In a matter of minutes, however, Violet is dead and Sweetee has joined up with Reverend Dan, a minister who collects orphans and puts them into musical ensembles, performing hymns for well-heeled congregations. (During the beguiling overture, we see them at work, playing a ukulele, washboard, and kazoo, as well as a clarinet.) His latest project, which showcases Sweetee, falls flat when his parishioners balk at being entertained by a bunch of black kids; in retaliation, Reverend Dan vows to take his troupe to New Orleans, leaving behind his conventional wife, Hannah (Katherine Weber, making a nice impression in an utterly thankless role). We're constantly told that Reverend Dan is some kind of firebrand -- he has already lost three positions because of his cranky, contrary ways. But, as written -- and as played by Jeremiah James -- he is as pallid a preacher as God ever gave us, a stolid musical theatre leading man whose signature number, "Dream Big," is an exceedingly mild-mannered ballad, lacking any spark of electricity.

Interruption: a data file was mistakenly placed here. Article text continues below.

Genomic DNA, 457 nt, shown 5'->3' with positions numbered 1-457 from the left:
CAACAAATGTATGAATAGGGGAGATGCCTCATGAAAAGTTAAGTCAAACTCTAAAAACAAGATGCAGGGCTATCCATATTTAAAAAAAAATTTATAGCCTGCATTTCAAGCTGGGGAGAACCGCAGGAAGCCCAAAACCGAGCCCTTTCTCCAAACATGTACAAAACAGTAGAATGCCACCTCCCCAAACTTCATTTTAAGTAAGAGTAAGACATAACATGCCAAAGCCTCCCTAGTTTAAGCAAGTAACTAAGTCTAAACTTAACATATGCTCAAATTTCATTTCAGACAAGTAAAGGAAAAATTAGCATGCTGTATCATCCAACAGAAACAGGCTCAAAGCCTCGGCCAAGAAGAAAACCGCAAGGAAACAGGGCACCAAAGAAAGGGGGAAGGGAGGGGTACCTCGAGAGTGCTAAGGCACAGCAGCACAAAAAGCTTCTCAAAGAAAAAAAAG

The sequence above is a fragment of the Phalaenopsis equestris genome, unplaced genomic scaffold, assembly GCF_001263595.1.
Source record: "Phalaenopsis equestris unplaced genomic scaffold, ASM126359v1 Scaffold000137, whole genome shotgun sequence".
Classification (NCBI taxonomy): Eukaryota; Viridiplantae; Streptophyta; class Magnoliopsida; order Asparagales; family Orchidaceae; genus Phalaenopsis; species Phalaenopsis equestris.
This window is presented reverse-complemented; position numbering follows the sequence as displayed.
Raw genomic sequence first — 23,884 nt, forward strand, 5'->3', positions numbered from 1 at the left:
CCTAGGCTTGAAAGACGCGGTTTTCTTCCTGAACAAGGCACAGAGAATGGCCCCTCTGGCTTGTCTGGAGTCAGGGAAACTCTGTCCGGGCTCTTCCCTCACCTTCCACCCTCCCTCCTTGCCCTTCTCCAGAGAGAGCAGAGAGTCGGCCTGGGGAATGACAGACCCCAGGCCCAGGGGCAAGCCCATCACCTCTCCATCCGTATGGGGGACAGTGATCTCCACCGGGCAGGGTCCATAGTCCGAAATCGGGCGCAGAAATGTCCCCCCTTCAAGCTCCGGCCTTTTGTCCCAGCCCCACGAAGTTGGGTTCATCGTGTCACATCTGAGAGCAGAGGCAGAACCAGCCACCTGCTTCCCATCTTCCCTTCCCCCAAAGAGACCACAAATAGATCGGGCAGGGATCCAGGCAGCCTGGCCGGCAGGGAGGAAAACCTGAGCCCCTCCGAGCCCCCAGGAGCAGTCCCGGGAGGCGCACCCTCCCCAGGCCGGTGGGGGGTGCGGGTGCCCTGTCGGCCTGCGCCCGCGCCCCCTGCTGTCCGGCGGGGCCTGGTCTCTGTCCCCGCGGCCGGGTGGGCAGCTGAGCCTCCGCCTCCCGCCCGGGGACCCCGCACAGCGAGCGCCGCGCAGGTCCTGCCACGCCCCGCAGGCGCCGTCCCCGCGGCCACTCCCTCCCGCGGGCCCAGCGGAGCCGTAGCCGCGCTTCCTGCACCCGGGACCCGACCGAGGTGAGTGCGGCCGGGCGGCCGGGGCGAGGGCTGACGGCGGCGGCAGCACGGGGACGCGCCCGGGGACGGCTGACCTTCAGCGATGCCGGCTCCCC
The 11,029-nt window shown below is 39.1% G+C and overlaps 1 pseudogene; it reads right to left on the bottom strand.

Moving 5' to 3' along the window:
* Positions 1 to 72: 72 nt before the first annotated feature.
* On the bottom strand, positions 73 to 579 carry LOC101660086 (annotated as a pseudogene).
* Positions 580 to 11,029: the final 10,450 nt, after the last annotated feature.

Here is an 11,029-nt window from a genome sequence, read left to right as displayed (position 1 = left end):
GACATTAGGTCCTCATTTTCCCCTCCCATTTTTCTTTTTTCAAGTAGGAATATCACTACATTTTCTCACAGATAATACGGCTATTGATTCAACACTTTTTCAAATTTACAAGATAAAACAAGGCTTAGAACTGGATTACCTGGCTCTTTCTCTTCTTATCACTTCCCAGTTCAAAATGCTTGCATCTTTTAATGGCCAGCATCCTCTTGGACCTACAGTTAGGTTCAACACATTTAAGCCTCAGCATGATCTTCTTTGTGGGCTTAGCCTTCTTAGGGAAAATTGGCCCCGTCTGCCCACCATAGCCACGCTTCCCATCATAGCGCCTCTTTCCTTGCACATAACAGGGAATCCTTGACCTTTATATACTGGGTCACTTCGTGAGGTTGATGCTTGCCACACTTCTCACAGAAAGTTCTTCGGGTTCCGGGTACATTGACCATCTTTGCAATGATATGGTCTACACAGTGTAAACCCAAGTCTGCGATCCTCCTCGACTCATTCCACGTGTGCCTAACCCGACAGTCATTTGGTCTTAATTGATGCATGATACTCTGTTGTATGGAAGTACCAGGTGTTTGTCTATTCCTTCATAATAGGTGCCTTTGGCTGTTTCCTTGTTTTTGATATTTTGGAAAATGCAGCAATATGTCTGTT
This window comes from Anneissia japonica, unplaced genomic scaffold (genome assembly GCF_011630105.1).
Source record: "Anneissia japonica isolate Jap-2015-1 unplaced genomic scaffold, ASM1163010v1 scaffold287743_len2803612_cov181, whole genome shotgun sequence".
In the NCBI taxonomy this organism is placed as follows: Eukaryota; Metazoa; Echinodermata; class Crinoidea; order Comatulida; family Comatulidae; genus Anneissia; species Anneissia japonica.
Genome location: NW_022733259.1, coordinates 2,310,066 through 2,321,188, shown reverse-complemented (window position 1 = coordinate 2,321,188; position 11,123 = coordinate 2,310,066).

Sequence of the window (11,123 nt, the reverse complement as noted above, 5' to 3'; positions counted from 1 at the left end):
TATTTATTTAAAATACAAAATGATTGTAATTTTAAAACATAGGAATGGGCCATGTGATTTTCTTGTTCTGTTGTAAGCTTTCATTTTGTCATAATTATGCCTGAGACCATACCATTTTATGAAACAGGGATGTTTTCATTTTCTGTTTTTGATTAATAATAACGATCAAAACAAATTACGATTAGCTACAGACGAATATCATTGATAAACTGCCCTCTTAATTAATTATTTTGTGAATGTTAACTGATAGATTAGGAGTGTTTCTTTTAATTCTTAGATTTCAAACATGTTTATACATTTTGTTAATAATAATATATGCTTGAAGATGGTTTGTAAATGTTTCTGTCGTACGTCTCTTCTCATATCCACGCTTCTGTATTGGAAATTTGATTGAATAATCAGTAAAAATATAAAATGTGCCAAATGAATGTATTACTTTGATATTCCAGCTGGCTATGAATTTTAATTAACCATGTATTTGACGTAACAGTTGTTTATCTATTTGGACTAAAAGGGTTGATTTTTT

Anyway, Reverend Dan, Sweetee, and the rest of the kids are hanging around a train station when they run into Cat Jones, a musician and entertainer, who just happens to be carrying a bag full of real musical instruments. In a number called "Gotta Be Music," Cat plays Santa, bestowing saxes, banjos, and drums on one and all, and -- wouldn't you know it? -- within a minute they are all playing like pros. Has Cat studied with Professor Harold Hill? Is this a manifestation of the Think System? It makes no sense, but, thanks to Cat, who joins the troupe, Reverend Dan and company are ready for the big time -- and all the clich├ęs that come along with show business musicals in which success doesn't provide happiness and friends and lovers fall out.

Cat's arrival on the scene also seriously unbalances the show, thanks to a quirk of casting. Sweetee, the putative heroine, is played by Jordan Tyson, a bright, sunny talent, who, for various reasons -- including the writing and Patricia Birch's direction -- never quite emerges as the dauntless heroine that the musical requires. And when Jelani Alladin, as Cat, takes the stage, his staggering energy and confidence hijacks the proceedings so thoroughly you start to wonder why the musical isn't named Cat. Alladin has been cast as Kristoff in the upcoming Disney musical Frozen, in which he is likely to make a very big impression; his electric presence gives Sweetee a much-needed jolt, but he also steals focus, very nearly making Sweetee a supporting character in her own story.